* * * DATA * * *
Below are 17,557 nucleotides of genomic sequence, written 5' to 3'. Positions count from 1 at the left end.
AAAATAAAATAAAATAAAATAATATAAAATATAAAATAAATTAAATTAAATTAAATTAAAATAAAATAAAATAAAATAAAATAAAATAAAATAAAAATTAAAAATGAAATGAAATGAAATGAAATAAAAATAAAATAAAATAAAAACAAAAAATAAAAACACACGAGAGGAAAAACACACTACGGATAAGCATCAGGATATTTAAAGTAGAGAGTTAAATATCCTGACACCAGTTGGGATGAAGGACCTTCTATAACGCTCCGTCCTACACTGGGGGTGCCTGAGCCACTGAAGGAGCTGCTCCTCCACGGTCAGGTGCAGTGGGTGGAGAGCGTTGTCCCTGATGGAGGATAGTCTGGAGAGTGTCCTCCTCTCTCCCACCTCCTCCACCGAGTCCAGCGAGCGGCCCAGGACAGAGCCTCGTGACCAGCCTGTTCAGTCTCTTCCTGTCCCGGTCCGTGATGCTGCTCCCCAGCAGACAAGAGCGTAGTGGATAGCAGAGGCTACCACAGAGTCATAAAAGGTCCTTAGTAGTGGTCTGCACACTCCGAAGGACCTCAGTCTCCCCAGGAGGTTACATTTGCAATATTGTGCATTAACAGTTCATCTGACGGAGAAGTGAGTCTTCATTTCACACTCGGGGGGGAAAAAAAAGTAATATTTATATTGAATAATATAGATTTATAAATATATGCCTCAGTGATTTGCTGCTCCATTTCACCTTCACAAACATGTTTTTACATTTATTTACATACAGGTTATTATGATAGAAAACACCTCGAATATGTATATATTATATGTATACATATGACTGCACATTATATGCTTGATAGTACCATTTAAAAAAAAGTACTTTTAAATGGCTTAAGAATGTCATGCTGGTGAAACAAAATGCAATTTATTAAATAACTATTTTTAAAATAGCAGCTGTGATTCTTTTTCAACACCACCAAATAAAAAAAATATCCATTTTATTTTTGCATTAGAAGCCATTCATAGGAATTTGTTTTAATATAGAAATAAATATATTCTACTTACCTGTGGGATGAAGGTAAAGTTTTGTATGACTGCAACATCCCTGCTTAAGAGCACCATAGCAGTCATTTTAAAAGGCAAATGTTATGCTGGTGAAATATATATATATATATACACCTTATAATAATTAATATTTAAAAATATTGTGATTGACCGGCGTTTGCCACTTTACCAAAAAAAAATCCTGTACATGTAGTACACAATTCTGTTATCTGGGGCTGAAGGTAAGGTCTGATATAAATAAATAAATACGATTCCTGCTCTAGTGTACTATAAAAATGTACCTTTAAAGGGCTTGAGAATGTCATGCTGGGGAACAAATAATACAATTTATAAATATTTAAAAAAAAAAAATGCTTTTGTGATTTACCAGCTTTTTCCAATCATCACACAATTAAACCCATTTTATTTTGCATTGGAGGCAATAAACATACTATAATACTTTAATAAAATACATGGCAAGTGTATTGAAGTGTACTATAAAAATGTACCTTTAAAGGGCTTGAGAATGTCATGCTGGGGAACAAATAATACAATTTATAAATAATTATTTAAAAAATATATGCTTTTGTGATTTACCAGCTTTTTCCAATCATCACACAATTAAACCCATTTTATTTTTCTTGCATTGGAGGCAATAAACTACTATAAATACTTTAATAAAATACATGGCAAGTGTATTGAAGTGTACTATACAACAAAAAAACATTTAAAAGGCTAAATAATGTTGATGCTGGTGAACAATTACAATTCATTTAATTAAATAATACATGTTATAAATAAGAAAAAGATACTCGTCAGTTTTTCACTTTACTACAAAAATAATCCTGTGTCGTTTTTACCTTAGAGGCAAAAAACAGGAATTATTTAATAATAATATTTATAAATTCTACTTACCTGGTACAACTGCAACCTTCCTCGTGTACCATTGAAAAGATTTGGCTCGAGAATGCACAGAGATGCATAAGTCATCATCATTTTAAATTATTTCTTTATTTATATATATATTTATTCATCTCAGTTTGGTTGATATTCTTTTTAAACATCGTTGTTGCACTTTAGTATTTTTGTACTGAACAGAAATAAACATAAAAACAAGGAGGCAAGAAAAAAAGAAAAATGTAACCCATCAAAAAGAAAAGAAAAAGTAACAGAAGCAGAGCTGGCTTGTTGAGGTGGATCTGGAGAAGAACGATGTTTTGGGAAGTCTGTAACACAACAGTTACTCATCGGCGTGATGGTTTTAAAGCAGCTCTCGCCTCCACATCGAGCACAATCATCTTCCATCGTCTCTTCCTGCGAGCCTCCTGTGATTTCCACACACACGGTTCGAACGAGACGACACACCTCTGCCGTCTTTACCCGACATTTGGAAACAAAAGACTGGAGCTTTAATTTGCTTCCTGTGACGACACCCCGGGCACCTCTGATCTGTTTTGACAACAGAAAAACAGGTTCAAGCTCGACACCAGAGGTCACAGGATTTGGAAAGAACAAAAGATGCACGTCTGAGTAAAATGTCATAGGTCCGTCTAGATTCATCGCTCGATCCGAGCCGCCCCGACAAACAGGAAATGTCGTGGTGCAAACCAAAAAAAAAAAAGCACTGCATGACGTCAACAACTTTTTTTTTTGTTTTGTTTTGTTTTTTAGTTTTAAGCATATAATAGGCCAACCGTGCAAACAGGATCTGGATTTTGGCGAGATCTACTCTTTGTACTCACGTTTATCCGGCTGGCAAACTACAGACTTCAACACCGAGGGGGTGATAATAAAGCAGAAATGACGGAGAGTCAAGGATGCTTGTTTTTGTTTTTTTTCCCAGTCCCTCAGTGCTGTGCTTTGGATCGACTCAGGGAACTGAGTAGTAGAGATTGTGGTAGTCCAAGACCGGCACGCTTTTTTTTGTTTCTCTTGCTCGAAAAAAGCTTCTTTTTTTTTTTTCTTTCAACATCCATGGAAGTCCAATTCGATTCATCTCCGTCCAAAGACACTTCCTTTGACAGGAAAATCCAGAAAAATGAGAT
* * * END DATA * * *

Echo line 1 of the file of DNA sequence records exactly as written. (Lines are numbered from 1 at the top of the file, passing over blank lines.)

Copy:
Below are 17,557 nucleotides of genomic sequence, written 5' to 3'. Positions count from 1 at the left end.